13 June 2015

Adaptive Change

As a leader, I have learnt a lot about three barriers in particular. (Don't get me wrong... everyday has presented new learning and unforeseen challenges - most of which I have absolutely enjoyed!) To be totally  honest I had not even considered these areas and hence it is fair to say that this is where my biggest learning in leadership has been so far.
  1. Assumptions: of myself and others.
  2. Thresholds: the different places, practices, beliefs, mantra that we have come from.
  3. Change: adaptation is a major challenge even when it is a change that we were looking for.
I have just spent some time dipping in and out of Heifetz's book, "Leadership Without the Answers" and have been thinking about the challenge of change... 

Heifetz identifies two types of challenges: adaptive and technical. The technical challenges are solved by experts ie. there is a known fix for the challenge. Technical change occurs when the problem is easy to define, a solution is obvious and implementation is clear. Adaptive challenges require new learning and the change must come from the collective intelligence of the team. This, says Heifetz, is key to learning the way  towards solutions. 

Fullan's wrote of "Three forces converging to break open prodigious possibilities" in  "A Rich Seam; How New Pedagogies find Rich Learning" last year. Amongst the three was his reference to change leadership merges top-down, bottom-up and sideways energies to generate change that is faster and easier than anything seen in the past efforts at reform. 

With some reflection, I think that many of us came to the point we are at right now expecting to face technical change. After all, we have this magnificent building and a team of passionate people. Having said that, there is no manual for this pedagogical shift, there are very few who have made significant changes and it is fair to say that no one has got it yet... We are surrounded by a change that cannot be fixed or lead by technical change. 

I am hugely mindful that we need to grow our organisation from within. We do not need to actively seek external expertise but instead, must keep asking ourselves the 'why' so that we have a shared understanding of the belief and the principles and practices will evolve collectively. It is also important that the team has a belief that we have the capacity to change because of the systems in place such as TAI and possibly design thinking (something I would like to explore and possibly implement into our professional learning meetings).

Heifitz suggests five strategic principles for leading adaptive change:
  1. Take a look at the 'big picture' and identify the adaptive change so that is can be addressed. He also make mention of Jim Collins here and the need to, " confront the brutal facts".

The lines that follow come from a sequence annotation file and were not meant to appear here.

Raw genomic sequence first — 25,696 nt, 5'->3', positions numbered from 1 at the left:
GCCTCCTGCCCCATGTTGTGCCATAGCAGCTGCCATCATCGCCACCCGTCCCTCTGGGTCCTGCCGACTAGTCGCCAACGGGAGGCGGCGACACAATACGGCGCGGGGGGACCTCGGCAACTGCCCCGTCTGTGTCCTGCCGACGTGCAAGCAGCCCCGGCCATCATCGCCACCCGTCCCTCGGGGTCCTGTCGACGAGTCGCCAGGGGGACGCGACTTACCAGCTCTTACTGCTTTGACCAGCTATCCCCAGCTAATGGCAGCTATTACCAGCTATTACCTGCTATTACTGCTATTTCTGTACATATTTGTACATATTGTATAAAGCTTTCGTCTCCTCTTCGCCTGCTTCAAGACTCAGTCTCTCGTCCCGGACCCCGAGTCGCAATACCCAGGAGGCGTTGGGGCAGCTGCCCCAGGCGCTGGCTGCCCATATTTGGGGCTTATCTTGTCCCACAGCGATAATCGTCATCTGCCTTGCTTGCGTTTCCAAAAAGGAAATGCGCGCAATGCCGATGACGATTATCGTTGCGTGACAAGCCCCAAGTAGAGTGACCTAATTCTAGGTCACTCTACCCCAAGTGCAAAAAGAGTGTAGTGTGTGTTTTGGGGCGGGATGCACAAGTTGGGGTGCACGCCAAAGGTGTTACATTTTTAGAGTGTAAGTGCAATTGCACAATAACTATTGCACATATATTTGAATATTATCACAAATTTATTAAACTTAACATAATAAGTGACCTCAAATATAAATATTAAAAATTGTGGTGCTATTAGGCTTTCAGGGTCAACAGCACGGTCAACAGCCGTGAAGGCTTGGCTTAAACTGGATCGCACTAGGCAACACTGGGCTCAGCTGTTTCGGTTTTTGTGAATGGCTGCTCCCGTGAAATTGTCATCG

2. Ensure that the climate maintains in the productive zone of disturbance so that the team is able to maintain functionality but also learn new things and think creatively about the possible solutions. I liked his metaphor: "keep the heat up without blowing up the vessel".
  3. Make sure that everyone is engaged and minimise the distractions including scapegoating, denial or blaming people as opposed to the issue. It is interesting that Heifitz also mentions here that it is easy to pretend that the challenge is technical rather than adaptive and also that people have a tendency to slip back into old behaviours unless the focus is kept at the forefront.
  4. Share the load; allow others to take responsibility for the challenge and the change but at a rate that they can handle it. Change happens best when confidence is instilled with encouragement and support and if everyone is a part of the change. 
  5. Encourage voice; everyone needs to be heard including the 'dissenters'. Celebrate the input and suggestions from every team player. 

10 June 2015

BYOD... Where to Next...

Thanks to my wonderful PLN on Twitter, I was able to attend a webinair this evening about Rolling Out Chromebooks.
I still enjoy being able to tap into others' experiences and piecing together what is right for us by reflecting on others' journeys and am always grateful for the free sharing that takes place.
These were my main take-aways from Blake's (@BlakeSeufertsession...
Firstly, (it's a given) that implementation does not lead to effective classroom practice. This becomes another prong to the leadership role. The three pillars to adoption include change management of the following:base level of access including wifi, devices, etc. No point moving ahead until the system is robust.professional development: external experts creating confidence: teachers have steps in place, realistic timelines etc. to get things fixed. (prevent people being jaded and burnt by the potential transformation)The web is an integral component to education now. It is a key tool to acquiring knowledge. The device is the tool; a paintbrush or a magnifying glass. Chromebooks are unique as a device=boot time <5 seconds (2-3 with new CBs from power on to onto the web) Really Fast7.5 hours per battery security of the device: hands off… self updates including security and apps, protection against malware, no third partyapps: a shortcut to a website or a link - look for pixlr, audio, WeVideo  and WeVideo Next which you can work off line with USB with, edit, etc and then upload.You can pin apps to the task bar.Need to explore a white glove service for student’s chromebooks My next steps:

  • Privacy agreement is vital… 
  • Attend the Communicating change and school branding webinar.
  • Ensure that single sign in providers can navigate to chrome
  • Allow kids access to apps - freedom to innovate
  • Introduce emails but make sure they are locked internally
  • survey staff - gage their interest/ support b4 introducing

I was affirmed by Blake's reference to the fact that "holistic students need a range of devices and platforms."

9 June 2015

The New Little School Down South....

Tonight I had to lead one of those nuts and bolts sessions that ensured we had a collective vision and practice that enables our shared vision.

I decided to start it with a reminder that the journey has gone before each of us that put their hand up for this to the very visionary locals that had  a vision for our school...